Researchers Predict Tax Would Help Prevent More Than $17 Billion in Medical Costs Over a Decade
A nationwide, penny-per-ounce tax on sugar-sweetened beverages would prevent thousands of heart attacks, strokes, cases of diabetes and premature deaths, helping avoid billions of dollars in medical costs over 10 years, according to a study published today in Health Affairs. This is the first major study to predict how specific health problems and financial costs could be directly affected by such a tax.
Researchers calculated that a penny-per-ounce tax would reduce overall consumption of sugary drinks by 15 percent among adults ages 25 to 64. They also estimated that, between 2010 and 2020, it would prevent 2.4 million diabetes person-years (a measure that combines how many people have diabetes with how long each of those people lives with the disease), 95,000 cases of coronary heart disease, 8,000 strokes and 26,000 premature deaths. Their calculations indicate the change would help the nation avoid more than $17 billion in medical costs during those 10 years.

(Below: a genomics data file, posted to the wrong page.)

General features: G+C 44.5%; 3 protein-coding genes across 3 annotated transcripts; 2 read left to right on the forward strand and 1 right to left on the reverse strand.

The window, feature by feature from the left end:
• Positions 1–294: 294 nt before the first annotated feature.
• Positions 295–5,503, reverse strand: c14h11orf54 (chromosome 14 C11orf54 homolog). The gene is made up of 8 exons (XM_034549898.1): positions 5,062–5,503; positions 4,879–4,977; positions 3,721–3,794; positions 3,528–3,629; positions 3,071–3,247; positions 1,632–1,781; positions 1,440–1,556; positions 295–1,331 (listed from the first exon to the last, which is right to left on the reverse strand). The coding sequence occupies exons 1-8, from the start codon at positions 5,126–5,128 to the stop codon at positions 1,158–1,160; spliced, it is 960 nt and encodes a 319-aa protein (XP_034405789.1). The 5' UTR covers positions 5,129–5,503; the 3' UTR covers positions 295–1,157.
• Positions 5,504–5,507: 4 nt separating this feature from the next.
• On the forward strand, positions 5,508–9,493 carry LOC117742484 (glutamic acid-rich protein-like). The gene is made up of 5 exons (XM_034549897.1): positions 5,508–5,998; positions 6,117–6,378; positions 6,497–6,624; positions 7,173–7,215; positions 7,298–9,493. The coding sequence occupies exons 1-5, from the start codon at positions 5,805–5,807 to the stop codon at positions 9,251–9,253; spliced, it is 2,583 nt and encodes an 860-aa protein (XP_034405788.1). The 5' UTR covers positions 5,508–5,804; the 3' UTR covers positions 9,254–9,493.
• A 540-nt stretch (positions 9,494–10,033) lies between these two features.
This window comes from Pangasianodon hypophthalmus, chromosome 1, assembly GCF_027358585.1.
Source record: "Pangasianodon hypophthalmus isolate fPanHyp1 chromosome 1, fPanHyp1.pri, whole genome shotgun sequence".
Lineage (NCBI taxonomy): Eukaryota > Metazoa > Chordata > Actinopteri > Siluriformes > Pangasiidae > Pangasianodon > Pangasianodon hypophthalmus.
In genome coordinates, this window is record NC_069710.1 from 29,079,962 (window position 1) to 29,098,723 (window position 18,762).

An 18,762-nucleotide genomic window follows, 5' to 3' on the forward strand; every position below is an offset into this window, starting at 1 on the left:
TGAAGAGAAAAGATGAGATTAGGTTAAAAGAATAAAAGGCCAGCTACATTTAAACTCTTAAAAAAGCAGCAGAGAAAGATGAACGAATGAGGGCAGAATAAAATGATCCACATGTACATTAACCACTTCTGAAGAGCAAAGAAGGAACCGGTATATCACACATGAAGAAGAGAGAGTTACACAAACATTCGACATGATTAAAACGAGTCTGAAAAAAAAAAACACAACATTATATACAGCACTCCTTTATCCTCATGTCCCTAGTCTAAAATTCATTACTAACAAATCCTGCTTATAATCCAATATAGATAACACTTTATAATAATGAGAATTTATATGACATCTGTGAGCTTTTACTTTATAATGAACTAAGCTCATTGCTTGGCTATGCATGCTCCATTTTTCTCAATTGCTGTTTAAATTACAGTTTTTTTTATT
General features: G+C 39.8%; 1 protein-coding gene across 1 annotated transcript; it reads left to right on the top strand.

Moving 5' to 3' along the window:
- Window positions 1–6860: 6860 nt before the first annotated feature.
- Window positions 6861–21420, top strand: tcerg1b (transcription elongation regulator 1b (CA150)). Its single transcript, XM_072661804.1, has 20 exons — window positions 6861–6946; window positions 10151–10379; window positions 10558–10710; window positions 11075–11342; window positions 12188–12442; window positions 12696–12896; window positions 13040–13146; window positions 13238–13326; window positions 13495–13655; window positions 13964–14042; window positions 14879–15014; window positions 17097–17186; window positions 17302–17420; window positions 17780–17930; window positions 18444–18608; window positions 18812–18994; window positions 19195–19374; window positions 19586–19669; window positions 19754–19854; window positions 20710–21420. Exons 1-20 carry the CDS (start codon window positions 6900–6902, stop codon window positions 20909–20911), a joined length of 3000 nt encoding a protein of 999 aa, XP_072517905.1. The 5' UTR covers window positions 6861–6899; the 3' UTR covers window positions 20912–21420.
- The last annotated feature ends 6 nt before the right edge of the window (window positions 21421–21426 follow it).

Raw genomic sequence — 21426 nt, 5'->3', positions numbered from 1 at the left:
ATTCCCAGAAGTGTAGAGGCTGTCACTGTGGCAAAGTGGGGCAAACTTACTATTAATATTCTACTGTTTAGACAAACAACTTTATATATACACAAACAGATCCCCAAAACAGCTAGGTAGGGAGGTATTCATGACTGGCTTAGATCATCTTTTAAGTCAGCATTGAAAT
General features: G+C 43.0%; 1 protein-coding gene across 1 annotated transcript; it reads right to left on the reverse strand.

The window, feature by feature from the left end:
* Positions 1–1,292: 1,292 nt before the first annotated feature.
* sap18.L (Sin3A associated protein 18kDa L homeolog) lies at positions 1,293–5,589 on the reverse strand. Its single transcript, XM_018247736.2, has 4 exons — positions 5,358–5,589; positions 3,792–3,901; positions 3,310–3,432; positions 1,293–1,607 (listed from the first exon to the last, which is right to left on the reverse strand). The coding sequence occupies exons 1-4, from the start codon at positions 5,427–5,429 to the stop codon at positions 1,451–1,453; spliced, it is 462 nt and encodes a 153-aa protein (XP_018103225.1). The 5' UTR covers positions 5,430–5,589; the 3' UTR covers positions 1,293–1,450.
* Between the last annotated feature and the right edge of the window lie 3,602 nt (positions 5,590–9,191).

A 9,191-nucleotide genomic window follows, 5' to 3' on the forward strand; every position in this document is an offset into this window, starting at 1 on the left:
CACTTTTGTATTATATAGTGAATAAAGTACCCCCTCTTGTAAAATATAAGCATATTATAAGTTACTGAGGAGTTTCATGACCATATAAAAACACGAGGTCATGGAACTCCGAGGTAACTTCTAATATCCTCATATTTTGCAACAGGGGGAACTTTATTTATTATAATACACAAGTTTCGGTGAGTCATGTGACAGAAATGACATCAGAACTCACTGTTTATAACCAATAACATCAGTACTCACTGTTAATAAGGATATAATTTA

To see more information on this study, a statement on its findings from James S. Marks, MD, MPH, senior vice president and director, Health Group, and other RWJF-funded research, journal articles and online resources related to sugar-sweetened beverage taxes, visit our website.
Stay up to date on efforts to reverse the nation’s childhood obesity epidemic. The Robert Wood Johnson Foundation sends a weekly roundup email with news, events and policy updates regarding childhood obesity and related issues. To get these updates, visit my.rwjf.org and sign in. Once you’re logged in, visit the Email Services page and select the Childhood Obesity Weekly Policy Update.